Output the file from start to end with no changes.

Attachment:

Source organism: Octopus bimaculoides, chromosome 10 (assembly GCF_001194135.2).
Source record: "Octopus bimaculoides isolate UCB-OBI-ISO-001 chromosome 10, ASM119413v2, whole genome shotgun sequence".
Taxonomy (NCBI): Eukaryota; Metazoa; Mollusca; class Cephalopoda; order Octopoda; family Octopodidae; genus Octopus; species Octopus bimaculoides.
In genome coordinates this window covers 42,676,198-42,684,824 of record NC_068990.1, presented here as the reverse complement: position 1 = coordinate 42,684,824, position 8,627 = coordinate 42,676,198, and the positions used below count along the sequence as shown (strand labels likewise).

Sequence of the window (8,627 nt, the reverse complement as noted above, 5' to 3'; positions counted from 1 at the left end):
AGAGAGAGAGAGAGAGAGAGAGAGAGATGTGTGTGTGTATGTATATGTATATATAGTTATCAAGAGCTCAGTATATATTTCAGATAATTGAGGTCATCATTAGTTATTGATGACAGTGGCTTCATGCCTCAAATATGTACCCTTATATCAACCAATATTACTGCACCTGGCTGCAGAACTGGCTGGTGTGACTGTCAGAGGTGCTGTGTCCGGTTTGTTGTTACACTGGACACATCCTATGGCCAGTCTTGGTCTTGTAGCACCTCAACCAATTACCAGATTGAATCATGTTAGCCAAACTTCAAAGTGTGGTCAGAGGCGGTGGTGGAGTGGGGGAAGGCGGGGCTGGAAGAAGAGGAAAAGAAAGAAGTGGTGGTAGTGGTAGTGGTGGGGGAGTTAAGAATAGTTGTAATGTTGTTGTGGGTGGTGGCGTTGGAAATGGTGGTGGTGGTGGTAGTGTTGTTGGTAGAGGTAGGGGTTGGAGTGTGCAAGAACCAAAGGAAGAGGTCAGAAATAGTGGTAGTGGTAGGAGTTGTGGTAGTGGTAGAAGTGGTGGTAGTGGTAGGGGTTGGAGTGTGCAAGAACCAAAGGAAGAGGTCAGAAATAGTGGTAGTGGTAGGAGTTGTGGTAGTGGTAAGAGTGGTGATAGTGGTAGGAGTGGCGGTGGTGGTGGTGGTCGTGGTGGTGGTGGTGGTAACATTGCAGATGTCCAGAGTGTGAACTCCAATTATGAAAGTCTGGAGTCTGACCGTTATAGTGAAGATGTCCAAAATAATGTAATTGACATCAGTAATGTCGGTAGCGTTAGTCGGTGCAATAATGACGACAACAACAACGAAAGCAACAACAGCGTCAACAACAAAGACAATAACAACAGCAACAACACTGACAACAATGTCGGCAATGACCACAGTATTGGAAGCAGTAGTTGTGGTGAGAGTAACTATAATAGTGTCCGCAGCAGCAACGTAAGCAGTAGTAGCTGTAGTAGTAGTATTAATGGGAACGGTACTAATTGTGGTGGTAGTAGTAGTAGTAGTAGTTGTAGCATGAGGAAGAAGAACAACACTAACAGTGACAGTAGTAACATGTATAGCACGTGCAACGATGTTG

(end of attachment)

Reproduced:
Source organism: Octopus bimaculoides, chromosome 10 (assembly GCF_001194135.2).
Source record: "Octopus bimaculoides isolate UCB-OBI-ISO-001 chromosome 10, ASM119413v2, whole genome shotgun sequence".
Taxonomy (NCBI): Eukaryota; Metazoa; Mollusca; class Cephalopoda; order Octopoda; family Octopodidae; genus Octopus; species Octopus bimaculoides.
In genome coordinates this window covers 42,676,198-42,684,824 of record NC_068990.1, presented here as the reverse complement: position 1 = coordinate 42,684,824, position 8,627 = coordinate 42,676,198, and the positions used below count along the sequence as shown (strand labels likewise).

Sequence of the window (8,627 nt, the reverse complement as noted above, 5' to 3'; positions counted from 1 at the left end):
AGAGAGAGAGAGAGAGAGAGAGAGAGATGTGTGTGTGTATGTATATGTATATATAGTTATCAAGAGCTCAGTATATATTTCAGATAATTGAGGTCATCATTAGTTATTGATGACAGTGGCTTCATGCCTCAAATATGTACCCTTATATCAACCAATATTACTGCACCTGGCTGCAGAACTGGCTGGTGTGACTGTCAGAGGTGCTGTGTCCGGTTTGTTGTTACACTGGACACATCCTATGGCCAGTCTTGGTCTTGTAGCACCTCAACCAATTACCAGATTGAATCATGTTAGCCAAACTTCAAAGTGTGGTCAGAGGCGGTGGTGGAGTGGGGGAAGGCGGGGCTGGAAGAAGAGGAAAAGAAAGAAGTGGTGGTAGTGGTAGTGGTGGGGGAGTTAAGAATAGTTGTAATGTTGTTGTGGGTGGTGGCGTTGGAAATGGTGGTGGTGGTGGTAGTGTTGTTGGTAGAGGTAGGGGTTGGAGTGTGCAAGAACCAAAGGAAGAGGTCAGAAATAGTGGTAGTGGTAGGAGTTGTGGTAGTGGTAGAAGTGGTGGTAGTGGTAGGGGTTGGAGTGTGCAAGAACCAAAGGAAGAGGTCAGAAATAGTGGTAGTGGTAGGAGTTGTGGTAGTGGTAAGAGTGGTGATAGTGGTAGGAGTGGCGGTGGTGGTGGTGGTCGTGGTGGTGGTGGTGGTAACATTGCAGATGTCCAGAGTGTGAACTCCAATTATGAAAGTCTGGAGTCTGACCGTTATAGTGAAGATGTCCAAAATAATGTAATTGACATCAGTAATGTCGGTAGCGTTAGTCGGTGCAATAATGACGACAACAACAACGAAAGCAACAACAGCGTCAACAACAAAGACAATAACAACAGCAACAACACTGACAACAATGTCGGCAATGACCACAGTATTGGAAGCAGTAGTTGTGGTGAGAGTAACTATAATAGTGTCCGCAGCAGCAACGTAAGCAGTAGTAGCTGTAGTAGTAGTATTAATGGGAACGGTACTAATTGTGGTGGTAGTAGTAGTAGTAGTAGTTGTAGCATGAGGAAGAAGAACAACACTAACAGTGACAGTAGTAACATGTATAGCACGTGCAACGATGTTG